September 11 Attacks Fuel Insurance-Rate Increases
Since the terrorist attacks, reasonably priced insurance has become harder to find.
Premiums on all insurance-personal and commercial-have increased since September 11. Commercial property lines and commercial umbrella insurance premiums have increased an average of 30% to 50% over last year, according to a survey by the Council of Insurance Agents and Brokers in Washington, D.C.
The council survey, taken after the terrorist attacks, reported that premiums on one customer's $5 million trucking policy went from $45,000 to $157,000. A $10 million commercial umbrella policy quoted at $8,900 jumped to $27,000 this year.
"It seems consumers don't find and can't get the same coverage they got a year ago, even with higher rates," says council President Ken Crerar.
The September 11 attacks are not primarily to blame for all the insurance hikes, although they may have hastened the increases. "This is a classic cycle turn," declares Bob Hunter, director of insurance for the Consumer Federation of America in Washington, D.C. The increases, he says, are "just an opportunistic grabbing for money at a time they know people are going to be afraid not to have insurance, and competitors are not going to seek market share."
"Rates have been going up incrementally for some time," says Rita Nowak, assistant vice president for the Alliance of American Insurers in Downers Grove, Ill. Commercial line increases, she adds, came after premiums had been lower than they were in the 1990s.
Besides monitoring client price increases, advisors need to watch for new terrorist exclusions on all types of insurance. "It could be anything at this point," says Kevin McCarty, who chairs the National Association of Insurance Commissioners' (NAIC) catastrophe group. "It's up to the state jurisdiction."
There have been requests in a number of states about group-life and individual-life insurance exclusions for war, terrorism and bioterrorism, he notes. "There will be a number of states where they're going to approve it. There are a certain number of states where they don't have authority to disapprove it."
Terrorist exclusions already are being added to commercial property-casualty insurance, including commercial umbrella-liability policies.
The Insurance Services Office Inc. (ISO) in Jersey City, N.J., which words property-casualty policy exclusions, also has filed language for terrorism exclusions on personal property-casualty lines. The exclusion does not affect personal auto, but would apply to personal property and personal umbrella policies.
State insurance regulators initially resisted the ISO's terrorism exclusion for personal property-casualty lines.
"When you look at commercial properties-like Disney World or Mall of America-you can easily understand the catastrophic risk," says Montana Insurance Commissioner John Morrison. With personal homeowners, auto insurance, life and health insurance, "it's much more difficult to envision a scenario where the liquidity of the industry will be in danger."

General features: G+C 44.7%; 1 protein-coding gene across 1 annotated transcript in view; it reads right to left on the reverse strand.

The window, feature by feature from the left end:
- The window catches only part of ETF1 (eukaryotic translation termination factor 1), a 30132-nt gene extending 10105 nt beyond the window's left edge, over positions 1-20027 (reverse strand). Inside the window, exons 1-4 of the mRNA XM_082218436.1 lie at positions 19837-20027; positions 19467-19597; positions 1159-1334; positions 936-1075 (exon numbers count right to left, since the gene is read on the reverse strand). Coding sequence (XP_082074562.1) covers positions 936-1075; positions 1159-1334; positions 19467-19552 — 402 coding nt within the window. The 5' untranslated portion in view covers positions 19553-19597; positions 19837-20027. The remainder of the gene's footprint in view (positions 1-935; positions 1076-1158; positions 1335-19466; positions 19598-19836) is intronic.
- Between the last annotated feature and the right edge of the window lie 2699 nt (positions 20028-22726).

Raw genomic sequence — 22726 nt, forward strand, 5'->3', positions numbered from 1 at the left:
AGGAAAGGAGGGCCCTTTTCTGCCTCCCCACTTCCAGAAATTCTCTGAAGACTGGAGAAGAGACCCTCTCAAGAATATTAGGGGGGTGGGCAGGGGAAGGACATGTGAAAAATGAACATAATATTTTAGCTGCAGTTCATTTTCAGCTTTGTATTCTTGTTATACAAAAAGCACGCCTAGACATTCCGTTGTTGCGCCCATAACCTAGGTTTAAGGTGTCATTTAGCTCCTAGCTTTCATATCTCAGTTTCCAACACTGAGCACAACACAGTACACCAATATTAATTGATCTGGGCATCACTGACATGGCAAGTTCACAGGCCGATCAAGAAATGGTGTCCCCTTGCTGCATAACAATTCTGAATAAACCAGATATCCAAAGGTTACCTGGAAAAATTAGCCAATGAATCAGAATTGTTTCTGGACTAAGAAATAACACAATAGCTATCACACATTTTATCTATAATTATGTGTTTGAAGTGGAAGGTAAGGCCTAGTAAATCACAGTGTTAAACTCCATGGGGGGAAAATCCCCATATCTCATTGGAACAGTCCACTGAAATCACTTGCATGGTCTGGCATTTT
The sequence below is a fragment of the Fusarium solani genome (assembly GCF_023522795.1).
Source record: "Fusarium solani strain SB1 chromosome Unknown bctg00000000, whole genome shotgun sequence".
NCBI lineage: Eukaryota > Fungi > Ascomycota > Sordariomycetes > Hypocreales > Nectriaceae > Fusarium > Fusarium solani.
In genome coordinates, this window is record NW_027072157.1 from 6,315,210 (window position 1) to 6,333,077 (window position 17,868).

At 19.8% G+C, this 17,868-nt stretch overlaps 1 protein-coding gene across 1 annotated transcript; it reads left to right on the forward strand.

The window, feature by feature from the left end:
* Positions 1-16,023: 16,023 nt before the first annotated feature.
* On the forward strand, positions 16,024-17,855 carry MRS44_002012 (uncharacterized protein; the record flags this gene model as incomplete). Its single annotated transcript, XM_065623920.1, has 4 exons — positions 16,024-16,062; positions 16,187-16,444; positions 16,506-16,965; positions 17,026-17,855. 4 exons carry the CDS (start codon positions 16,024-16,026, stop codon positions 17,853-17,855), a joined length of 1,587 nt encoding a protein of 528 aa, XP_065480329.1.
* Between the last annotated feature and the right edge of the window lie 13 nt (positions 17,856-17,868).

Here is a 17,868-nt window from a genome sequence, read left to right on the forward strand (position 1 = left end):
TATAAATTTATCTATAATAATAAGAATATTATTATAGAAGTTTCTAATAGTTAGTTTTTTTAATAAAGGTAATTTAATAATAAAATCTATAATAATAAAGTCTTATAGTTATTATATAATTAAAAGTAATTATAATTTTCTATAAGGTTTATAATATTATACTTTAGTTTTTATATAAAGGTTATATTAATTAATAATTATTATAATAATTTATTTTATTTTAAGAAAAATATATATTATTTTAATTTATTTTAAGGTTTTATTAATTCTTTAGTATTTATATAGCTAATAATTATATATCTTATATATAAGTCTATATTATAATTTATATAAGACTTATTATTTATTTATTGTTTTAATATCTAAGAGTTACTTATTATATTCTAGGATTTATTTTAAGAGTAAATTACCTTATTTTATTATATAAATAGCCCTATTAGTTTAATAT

The majority of state insurance regulators-excluding New York and California-already have approved limited terrorism exclusions on commercial property-casualty lines. If an insurer invokes a terrorism exclusion on such a policy, it's apt to kick in when insured losses exceed $25 million or if there is serious physical injury to at least 50 people. But nuclear, chemical or biological terrorism may be excluded from coverage. Most terrorism exclusions are slated to be eliminated if Congress approves an alternative financial solution.
Don't assume the $25 million terrorism threshold automatically exempts small businesses, warns Morrison, who heads the NAIC legal-issues committee. The reason: The $25 million threshold refers to total insured losses resulting from an event. If a city block is blown up in a terrorist attack and insured losses total $50 million, your client's $1 million business could be left out in the cold.
Also, new terrorism exclusions could render moot a court decision that limited act-of-war exclusions to acts committed by "sovereign states," Morrison says.
Hedge Fund Of Funds Start To Proliferate
Montgomery Asset Management of San Francisco says it soon will be offering a hedge fund.
The "hedge fund-of-funds" will be the first in a series of rollouts of alternative-investment products, the company says. Other multistrategy hedge funds, and private equity, venture capital and real estate funds, also are planned, it says.
"The inclusion of diversified, high-quality alternative investments can improve portfolio returns while reducing overall volatility, since alternative investments have a low correlation to traditional investments," says Montgomery Managing Director Bill Santos.
Many investment companies are turning to alternative products to make up for dismal performance in traditional mutual fund sectors.
Neuberger Berman Inc., AIM, Putnam Investments, OppenheimerFunds Inc., Franklin Resources Inc., State Street Corp., Wells Fargo & Co., Bank of New York Co. and Phoenix Cos. Inc. all have announced plans to enter the alternative-investment business through acquisitions or alliances in the past year, according to Dow Jones News Service. And Undiscovered Managers of Dallas is also expected to unveil a fund-of-funds platform of its own.
Montgomery's first product will be an absolute-return hedge fund-of-funds that is diversified across multiple strategies and funds, with lower-than-average investment minimums, Santos says.
"There's a lot of misunderstanding about alternative investments, their risk-return characteristics and how best to employ them as portfolio diversifiers," Santos says.